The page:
WASHINGTON -- In setting the stage for, Secretary of State Rex Tillerson said the U.S. remains open to working with Russia with an eye toward creating stability and finding a political solution in Syria.
Tillerson declared that the U.S. is "prepared to explore the possibility" of joint on-the-ground operations with Russia in Syria, efforts to maintain areas free of ISIS with no-fly zones, cease-fire observers, and mechanisms that allow deliveries of humanitarian aid.
But Tillerson explained that there are some caveats: he's putting the onus on Russia, as one of Assad's key backers, to safeguard those efforts.
"Russia, as a guarantor of the Assad regime and an early entrant into the Syrian conflict, has a responsibility to ensure that the needs of the Syrian people are met and that no faction in Syria illegitimately re-takes or occupies areas liberated from ISIS' or other terrorist groups' control," Tillerson wrote on Wednesday.
U.S.-backed forces have been making progress in, which ISIS has claimed as its capital. Tillerson said that ISIS may in fact be on the "brink of complete defeat" there.
The Trump administration has not said if there is a plan to discuss a primary sticking point: allegations about Russia's meddling in the U.S. presidential election. This was not a topic Tillerson broached when he visited Russia earlier this year.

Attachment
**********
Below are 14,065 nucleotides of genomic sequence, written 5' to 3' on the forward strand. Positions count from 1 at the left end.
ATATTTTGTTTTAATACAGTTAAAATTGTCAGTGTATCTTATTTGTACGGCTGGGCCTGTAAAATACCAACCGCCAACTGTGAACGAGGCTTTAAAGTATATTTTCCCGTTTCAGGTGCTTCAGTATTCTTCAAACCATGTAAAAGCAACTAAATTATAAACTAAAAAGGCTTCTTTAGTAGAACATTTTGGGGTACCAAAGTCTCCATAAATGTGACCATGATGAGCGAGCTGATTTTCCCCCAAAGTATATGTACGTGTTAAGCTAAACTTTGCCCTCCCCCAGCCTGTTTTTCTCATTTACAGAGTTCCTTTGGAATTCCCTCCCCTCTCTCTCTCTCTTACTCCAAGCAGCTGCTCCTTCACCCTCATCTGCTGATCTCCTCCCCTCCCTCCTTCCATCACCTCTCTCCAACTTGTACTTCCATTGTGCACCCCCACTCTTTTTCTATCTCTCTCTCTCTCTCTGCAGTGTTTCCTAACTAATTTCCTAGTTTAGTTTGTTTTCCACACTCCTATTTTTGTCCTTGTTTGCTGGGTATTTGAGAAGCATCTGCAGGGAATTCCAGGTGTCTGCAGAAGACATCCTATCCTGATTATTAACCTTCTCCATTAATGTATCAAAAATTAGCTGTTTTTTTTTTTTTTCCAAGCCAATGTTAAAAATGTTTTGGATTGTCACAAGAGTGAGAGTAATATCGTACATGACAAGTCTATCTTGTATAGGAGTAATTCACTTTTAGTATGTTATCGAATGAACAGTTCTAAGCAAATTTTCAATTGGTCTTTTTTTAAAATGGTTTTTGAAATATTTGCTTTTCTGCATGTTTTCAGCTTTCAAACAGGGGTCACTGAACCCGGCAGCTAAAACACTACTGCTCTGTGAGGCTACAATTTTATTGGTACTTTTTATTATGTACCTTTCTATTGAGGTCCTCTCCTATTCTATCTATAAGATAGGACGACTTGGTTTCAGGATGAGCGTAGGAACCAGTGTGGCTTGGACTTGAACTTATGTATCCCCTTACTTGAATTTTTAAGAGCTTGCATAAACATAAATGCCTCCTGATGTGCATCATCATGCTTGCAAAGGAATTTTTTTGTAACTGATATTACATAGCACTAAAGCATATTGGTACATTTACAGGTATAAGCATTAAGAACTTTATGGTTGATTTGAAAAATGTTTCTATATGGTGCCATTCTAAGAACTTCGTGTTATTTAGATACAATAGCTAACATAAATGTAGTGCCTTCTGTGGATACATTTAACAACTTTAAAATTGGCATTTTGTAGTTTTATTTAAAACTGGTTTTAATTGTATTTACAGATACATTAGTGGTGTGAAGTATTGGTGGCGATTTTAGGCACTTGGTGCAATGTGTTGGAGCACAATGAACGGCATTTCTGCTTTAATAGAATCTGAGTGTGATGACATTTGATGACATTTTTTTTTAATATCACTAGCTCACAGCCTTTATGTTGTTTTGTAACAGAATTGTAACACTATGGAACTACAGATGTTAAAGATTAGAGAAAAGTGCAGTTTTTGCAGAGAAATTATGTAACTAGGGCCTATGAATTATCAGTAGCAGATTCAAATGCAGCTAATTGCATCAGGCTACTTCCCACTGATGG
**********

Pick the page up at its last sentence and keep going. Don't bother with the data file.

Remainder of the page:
In the past Tillerson has described the the U.S.-Russian relationship as being at its lowest point since the Cold War. But he sees Syria as the vehicle in changing that.
"We have been engaged with Russia for some time now to identify areas [where] we should have mutual interest. Syria is certainly one that is a very complex situation," Tillerson told reporters at Joint Base Andrews before departing on his flight for Hamburg.
There is no formal agreement yet to work together in Syria.
"We're at the very beginning," he said of Mr. Trump's meeting with Putin. He feels it's necessary that the leaders have a "good exchange" over the nature of their relationship, and he said that Russia's intentions with the U.S. remain to be seen.
While Tillerson acknowledged that the two countries have "unresolved differences" neither his written statement nor his on camera remarks referenced the recent U.S. pursuit of pro-regime forces in Syria. As a result of provocative and violent acts of the regime forces, the U.S. has retaliated with four strikes in the last two months. These attacks have added an element of friction to U.S.-Russia relations. Russia's foreign minister last week said that Moscow would respond to what it viewed as a U.S. provocation -- its statement warning the Assad regime against carrying out another chemical attack -- "proportionally and with dignity."
The Trump administration has not called for regime change in Syria. Instead it has stated that the future of the country should be determined by the Syrian people. Russia remains a supporter of the regime. Just last week Assad visited a Russian air base in western Syria.